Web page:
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South Pole telescope looks far back in time

Designed to detect the oldest light, the South Pole Telescope is helping researchers learn about the beginnings of the universe.

Surveying the cosmos from its isolated position in Antarctica, a collaborative project aims to reveal insights about the universe’s beginnings.

In summer at the South Pole, which lasts from November through February, the average temperature is a biting minus 18 degrees F. The sun does not set during this time, making sleep a challenge. The environment is harsh and dry. And the Internet connection at the Amundsen–Scott South Pole Station, when you can access it, is painfully slow.

On the other hand, distractions from work are few, and the landscape is stunning. The meals from the onsite kitchen are great. The best part? There’s an unparalleled view of the early universe.

Seeing the oldest light in the universe

That view, which comes from the research station’s South Pole Telescope (SPT), isn’t what many of us would imagine when we look up at the sky. Rather than stars and planets, the SPT’s images look more like a Jackson Pollock painting. They capture data related to the origin of the universe and its evolution over billions of years.

Since the SPT began operating in 2007, it has helped researchers discover over 1,000 giant galaxy clusters (including some truly exceptional ones) and has changed our understanding of the period when the first stars formed, among other revelations. Over 20 universities and U.S. Department of Energy (DOE) research facilities, including Argonne National Laboratory, are collaborating on the effort.

The 33-foot telescope uses detectors developed and built at Argonne to study the cosmic microwave background (CMB). The CMB consists of light produced when the universe was about 380,000 years old. Back then, the baby universe was an intensely hot plasma, and the glow it produced has been traveling through space for about 14 billion years.

Lindsey Bleem, a physicist at Argonne who collects and analyses data from the SPT, says: “Looking at the cosmic microwave background, painting our early universe and connecting it to the observations we see today, forms one of the key foundational pillars of our cosmological model.”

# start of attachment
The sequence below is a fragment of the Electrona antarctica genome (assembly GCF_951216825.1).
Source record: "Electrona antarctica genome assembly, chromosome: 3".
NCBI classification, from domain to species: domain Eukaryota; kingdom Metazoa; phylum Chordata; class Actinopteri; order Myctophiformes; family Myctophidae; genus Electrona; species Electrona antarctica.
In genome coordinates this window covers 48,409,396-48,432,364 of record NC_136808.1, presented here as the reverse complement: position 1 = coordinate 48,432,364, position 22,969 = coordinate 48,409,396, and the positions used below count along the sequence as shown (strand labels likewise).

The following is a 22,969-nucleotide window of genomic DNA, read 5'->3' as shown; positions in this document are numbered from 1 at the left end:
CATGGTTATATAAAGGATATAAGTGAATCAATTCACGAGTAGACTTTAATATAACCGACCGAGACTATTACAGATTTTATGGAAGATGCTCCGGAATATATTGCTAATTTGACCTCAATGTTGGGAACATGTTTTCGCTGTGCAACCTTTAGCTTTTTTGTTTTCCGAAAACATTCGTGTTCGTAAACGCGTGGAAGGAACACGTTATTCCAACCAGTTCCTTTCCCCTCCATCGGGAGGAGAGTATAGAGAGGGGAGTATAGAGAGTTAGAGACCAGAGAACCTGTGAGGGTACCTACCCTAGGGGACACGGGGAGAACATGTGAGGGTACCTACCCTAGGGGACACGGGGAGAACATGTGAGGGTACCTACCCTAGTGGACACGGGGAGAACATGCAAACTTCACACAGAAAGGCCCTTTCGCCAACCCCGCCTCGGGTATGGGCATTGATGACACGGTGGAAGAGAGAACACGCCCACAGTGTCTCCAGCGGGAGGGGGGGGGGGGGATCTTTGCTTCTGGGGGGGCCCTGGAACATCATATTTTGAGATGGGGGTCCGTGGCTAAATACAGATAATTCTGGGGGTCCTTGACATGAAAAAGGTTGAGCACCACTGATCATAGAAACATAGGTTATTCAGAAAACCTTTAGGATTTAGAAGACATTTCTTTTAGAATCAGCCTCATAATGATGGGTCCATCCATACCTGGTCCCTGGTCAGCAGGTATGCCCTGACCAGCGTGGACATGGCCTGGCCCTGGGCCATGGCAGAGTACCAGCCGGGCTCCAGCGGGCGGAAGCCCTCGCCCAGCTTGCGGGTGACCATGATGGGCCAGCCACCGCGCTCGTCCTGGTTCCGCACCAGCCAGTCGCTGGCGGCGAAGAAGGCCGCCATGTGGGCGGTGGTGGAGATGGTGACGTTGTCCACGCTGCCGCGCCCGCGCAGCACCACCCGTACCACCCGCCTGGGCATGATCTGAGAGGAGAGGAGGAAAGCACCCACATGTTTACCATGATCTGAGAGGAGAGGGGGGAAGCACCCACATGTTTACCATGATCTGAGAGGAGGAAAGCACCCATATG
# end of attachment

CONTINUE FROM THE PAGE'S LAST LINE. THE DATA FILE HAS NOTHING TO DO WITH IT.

Antarctica is one of the best places in the world to detect this faint signal because it is essentially a frozen desert and very dry. Water in the air can create ​“noise” in a view of the skies with a telescope, Bleem explained, making the picture less clear. The SPT’s environment is as free of interference as possible on Earth.

For the most part, scientists can collect and work with the SPT’s data from Argonne in Illinois or from anywhere else that is set up to access the data remotely. But occasionally, maintenance and upgrades such as a third-generation camera installed in 2017 require travel to this facility in the middle of a frozen desert.

Clarence Chang, an Argonne physicist who develops superconducting detectors for the SPT, says: “Whether it’s dealing with the teeth-chattering cold, waiting for supplies to come in or making sure equipment is maintained and weatherized, the remote location can be daunting. The lack of humidity alone is ​“something that’s a bit challenging and can also interfere with how things go day to day,” 

One upside: During the telescope’s summer season, staff cooks provide meals for visiting researchers, and ​“the food is absolutely fantastic,” Bleem says.

Super sensitive, superconducting detectors

The 2017 upgrade to the SPT’s camera took it from 1,600 to 16,000 detectors. Aggregated together, the detectors resemble a honeycomb measuring about 17 inches across. The detectors are kept far colder than even the coldest Antarctic night, at just above absolute zero, or minus 459 F. The temperature, combined with the sensitivity of their superconducting materials, helps them register the very faint light of the CMB.

Researchers took advantage of Argonne’s Centre for Nanoscale Materials, a DOE Office of Science user facility, to fabricate the detectors. The facility’s equipment makes it possible to control superconducting materials and process them consistently.